First up, two striped wool suits from the 40s, both from California stores. The stripe placement on the cream and taupe jacket is complex and works wonderfully. This takes quality cutting and construction skills to accomplish. High quality. The second is a bit more traditional, but I really like the grey and wine color combo and the nipped waist.
 1940s Ladies Striped Wool Jacket from Bullock’s SZ S
1940s Ladies Striped Wool Jacket in Grey and Red SZ S/M

And of course, the classic navy suit in gabardine. The top one has a detachable capelet. Both the jacket and the capelet carry a diagonal patch pocket with fold down flap. The silhouette here is slim and long. The second suit is one for the more curvy gal, with a shorter jacket and flared gore skirt - but again, has those dressmaker details I have come to appreciate so much.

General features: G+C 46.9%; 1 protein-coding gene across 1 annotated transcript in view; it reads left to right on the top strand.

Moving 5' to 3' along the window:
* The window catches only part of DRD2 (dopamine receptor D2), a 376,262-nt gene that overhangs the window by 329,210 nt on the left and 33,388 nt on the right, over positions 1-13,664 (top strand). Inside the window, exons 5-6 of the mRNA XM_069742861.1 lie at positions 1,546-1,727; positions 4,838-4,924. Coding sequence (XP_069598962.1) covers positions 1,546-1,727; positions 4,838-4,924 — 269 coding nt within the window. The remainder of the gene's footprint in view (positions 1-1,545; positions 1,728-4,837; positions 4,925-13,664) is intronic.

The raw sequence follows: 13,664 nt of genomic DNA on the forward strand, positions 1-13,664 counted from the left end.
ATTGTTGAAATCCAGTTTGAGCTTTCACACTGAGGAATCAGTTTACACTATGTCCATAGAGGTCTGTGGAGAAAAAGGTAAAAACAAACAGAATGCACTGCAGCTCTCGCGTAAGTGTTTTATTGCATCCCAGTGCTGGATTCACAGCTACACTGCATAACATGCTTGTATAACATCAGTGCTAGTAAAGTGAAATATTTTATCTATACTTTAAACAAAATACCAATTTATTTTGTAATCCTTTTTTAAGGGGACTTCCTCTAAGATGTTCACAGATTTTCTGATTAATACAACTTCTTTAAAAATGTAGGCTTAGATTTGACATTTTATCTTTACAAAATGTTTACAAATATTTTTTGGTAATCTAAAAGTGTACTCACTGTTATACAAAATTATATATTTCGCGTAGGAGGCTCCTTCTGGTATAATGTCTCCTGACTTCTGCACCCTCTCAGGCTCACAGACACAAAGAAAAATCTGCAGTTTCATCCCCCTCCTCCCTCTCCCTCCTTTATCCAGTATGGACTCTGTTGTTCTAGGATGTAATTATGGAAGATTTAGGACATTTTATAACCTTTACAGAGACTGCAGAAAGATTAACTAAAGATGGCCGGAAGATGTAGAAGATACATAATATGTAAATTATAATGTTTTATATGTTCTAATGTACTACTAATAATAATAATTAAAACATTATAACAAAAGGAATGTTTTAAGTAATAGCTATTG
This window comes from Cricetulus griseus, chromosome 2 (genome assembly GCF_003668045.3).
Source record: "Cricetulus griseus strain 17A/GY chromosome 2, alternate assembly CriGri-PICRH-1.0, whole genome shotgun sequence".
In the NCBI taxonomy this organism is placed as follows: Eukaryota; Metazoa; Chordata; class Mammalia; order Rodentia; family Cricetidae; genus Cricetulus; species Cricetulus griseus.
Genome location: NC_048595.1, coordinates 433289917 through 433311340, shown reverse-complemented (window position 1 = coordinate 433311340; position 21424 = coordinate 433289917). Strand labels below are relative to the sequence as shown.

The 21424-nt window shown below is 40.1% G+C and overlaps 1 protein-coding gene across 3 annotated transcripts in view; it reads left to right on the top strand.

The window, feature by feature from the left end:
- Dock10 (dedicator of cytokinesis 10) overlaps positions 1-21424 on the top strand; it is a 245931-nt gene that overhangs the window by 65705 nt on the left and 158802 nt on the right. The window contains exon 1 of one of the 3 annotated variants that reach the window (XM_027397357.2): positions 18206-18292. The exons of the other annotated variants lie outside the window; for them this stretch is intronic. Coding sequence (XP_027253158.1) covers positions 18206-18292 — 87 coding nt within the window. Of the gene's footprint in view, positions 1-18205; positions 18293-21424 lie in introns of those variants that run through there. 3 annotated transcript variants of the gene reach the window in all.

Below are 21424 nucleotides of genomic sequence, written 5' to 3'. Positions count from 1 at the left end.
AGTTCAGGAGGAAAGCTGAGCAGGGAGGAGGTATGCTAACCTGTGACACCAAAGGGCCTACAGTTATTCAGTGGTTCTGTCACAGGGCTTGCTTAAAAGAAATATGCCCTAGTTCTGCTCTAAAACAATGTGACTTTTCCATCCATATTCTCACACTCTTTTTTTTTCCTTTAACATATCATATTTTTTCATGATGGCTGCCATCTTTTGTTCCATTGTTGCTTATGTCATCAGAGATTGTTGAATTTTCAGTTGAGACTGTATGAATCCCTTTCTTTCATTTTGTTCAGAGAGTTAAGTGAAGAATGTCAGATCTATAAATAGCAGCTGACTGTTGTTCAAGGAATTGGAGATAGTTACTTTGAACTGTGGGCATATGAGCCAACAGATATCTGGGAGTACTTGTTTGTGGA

Late 1940s Ladies Navy Blue Gab Caped Vintage Suit SZ S
1940s Ladies Navy Blue Gab Vintage Suit SZ M

Jan 3, 2014

Are Hats Dead? Really?

Are Hats Dead? Really?
People,(and by that I mean fashion commentators), have been crying "Hats are Dead!" for decades. In the sense that women no longer buy a hat for every dress or suit, I suppose so. Certainly that golden age of millinery that reigned from the 1920s to the 1950s is long, long over. I still see ladies estates form the 50s and 60s with more hats than you can imagine. No woman I know of still buys those kind of dress hats or in that quantity. Oh,there was a time in the 1980s when Princess Diana popularized hats again, and even I sported several felt hats in grad school.